/**/ 5 Impressive Eyeglasses in Ancient Times

5 Impressive Eyeglasses in Ancient Times

October 23rd, 2014

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One of the most useful things we have that we take for granted is our eyewear. Even people with 20-20 vision have acknowledged its importance, whether it’s your typical glasses or the differently coloured contact lenses. But did you know that eyewear has been around since the 1st century? And while some of these ancient spectacles are not as stylish as your favourite contact lens, it does serve its purpose of helping its user see better.

Below are some examples of the eyewear used during ancient times, some of them still in use today in some way.

 

Emerald Corrective Lenses

This is the earliest known eyewear, dating back to the Roman Emperor Nero’s reign (54 to 68 A.D.). It was said that the emperor watched the gladiatorial games using these lenses. Whether or not they are set in frames is unknown. Additionally, Seneca the Younger, one of Nero’s tutors, wrote on how to magnify letters using a water-filled sphere or glass. This invention was possibly used by the emperor as well.

Smoky Quartz Sunglasses

Smoky Quartz Sunglasses

Smoky Quartz Sunglasses

This is the oldest known pair of sunglasses in the world, originating from China during the 12th century. While it cannot serve as corrective lenses, it does protect the eyes from sunlight glare to some degree. Various Imperial Chinese courts are also known to wear crystal sunglasses to conceal their faces from witnesses they wish to interrogate. This suggests the possibility that the eyewear is set in some sort of frames and can be used without using hands to hold it in place.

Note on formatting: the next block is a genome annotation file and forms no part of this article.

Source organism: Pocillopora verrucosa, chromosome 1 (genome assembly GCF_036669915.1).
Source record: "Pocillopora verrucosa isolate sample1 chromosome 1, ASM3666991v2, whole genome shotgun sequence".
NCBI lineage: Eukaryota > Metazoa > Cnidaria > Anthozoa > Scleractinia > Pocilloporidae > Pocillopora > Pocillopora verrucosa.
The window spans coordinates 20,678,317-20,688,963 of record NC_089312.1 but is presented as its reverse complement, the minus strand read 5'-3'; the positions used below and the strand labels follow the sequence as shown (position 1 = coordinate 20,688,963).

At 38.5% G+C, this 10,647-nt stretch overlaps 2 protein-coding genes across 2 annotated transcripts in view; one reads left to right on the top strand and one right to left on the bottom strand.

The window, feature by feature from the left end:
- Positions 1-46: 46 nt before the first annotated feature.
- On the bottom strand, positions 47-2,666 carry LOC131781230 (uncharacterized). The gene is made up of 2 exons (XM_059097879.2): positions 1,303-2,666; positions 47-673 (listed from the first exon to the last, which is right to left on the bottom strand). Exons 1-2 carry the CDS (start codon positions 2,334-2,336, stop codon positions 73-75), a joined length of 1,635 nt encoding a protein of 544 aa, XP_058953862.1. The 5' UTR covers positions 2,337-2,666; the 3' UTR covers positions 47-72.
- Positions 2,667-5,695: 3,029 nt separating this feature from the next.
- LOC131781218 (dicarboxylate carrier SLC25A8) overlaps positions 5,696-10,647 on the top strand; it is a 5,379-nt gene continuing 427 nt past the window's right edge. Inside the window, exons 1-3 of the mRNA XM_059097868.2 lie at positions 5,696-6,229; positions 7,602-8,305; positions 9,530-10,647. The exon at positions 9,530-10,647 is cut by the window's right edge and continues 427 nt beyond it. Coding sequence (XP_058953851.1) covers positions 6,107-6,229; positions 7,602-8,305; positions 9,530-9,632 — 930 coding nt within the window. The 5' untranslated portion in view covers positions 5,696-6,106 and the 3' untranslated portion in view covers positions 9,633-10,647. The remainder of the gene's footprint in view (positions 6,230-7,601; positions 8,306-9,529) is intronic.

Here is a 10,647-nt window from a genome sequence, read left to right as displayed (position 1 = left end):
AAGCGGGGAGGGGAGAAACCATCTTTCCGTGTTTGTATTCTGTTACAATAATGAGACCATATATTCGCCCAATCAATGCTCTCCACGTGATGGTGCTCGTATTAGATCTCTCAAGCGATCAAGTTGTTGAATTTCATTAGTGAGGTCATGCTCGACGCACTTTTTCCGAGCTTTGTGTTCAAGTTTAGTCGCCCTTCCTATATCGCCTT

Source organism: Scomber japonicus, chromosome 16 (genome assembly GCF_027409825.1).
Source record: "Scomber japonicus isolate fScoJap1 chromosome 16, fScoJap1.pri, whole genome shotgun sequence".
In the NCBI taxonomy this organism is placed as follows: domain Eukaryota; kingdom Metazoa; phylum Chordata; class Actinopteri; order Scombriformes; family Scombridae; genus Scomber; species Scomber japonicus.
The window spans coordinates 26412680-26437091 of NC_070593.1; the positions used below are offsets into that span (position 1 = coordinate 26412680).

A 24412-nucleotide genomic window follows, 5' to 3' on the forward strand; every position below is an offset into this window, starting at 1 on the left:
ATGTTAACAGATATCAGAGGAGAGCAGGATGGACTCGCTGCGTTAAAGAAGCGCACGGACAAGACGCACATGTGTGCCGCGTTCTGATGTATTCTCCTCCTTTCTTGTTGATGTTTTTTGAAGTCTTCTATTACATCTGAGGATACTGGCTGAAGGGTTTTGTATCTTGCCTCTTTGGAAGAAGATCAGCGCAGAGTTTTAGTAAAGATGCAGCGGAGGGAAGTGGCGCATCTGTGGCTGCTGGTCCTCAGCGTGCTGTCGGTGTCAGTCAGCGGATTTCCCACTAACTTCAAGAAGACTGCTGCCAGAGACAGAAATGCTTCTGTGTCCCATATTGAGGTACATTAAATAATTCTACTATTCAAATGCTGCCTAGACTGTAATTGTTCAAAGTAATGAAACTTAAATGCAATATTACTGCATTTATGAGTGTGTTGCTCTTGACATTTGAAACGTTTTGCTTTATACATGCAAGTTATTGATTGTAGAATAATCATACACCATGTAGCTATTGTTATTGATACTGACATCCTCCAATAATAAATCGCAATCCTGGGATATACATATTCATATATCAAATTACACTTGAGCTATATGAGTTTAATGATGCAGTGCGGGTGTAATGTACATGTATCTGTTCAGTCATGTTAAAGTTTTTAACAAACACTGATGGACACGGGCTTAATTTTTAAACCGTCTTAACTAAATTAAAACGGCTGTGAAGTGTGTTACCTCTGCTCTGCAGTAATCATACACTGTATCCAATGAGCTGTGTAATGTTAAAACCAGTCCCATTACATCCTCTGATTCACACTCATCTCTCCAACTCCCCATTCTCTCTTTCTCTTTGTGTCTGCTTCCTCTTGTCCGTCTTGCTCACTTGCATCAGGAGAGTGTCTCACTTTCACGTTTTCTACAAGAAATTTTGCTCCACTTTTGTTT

Medieval Reading Stone

Reading stones were first developed during the 8th century, when Abbas Ibn Firnas created the process of making glass from sand. This lens is approximately hemispherical in shape and is made from clear glass. Some reading stones are reported to be manufactured from quartz and beryl. It’s usually placed on top of the text to magnify the letters. It is one of the most common corrective lenses during medieval times. Even when it’s effectively replaced by the modern spectacles, it’s still in use today in the form of rod-shaped magnifiers, which is flat on one side and can magnify one of text at a time, and the rectangular Fresnel lens, which can be placed over an entire page.

Rivet Spectacles

Rivet Spectacles

Rivet Spectacles

This is one of the earliest forms of paired eyeglasses, somewhat similar to the modern eyeglasses we know today. There are only two things about rivet spectacles that make it different. First is that the pair of lenses is attached to a frame and strap that is riveted, allowing its users to adjust the distance between pupils. Second is that the spectacles have no earpieces; you have to hold it to use it.

Slit-Bridge Spectacles

Another early for of paired eyeglasses, the slit bridge was first used during the 15th century. It would even make a comeback during the 1800s and the 1900s as the pince-nez. Although its similar in form with the rivet spectacles, the slit-bridge eyewear is unique and better in its own way. Its slit bridges allow its users to wear it on their nose bridge so hey, hands-free!

Medieval Reading Stone

Medieval Reading Stone

The fact that there are various types of eyewear during ancient times only proves that optical problem is a serious issue throughout history. Whoever invented the first eyeglasses is truly a saint.

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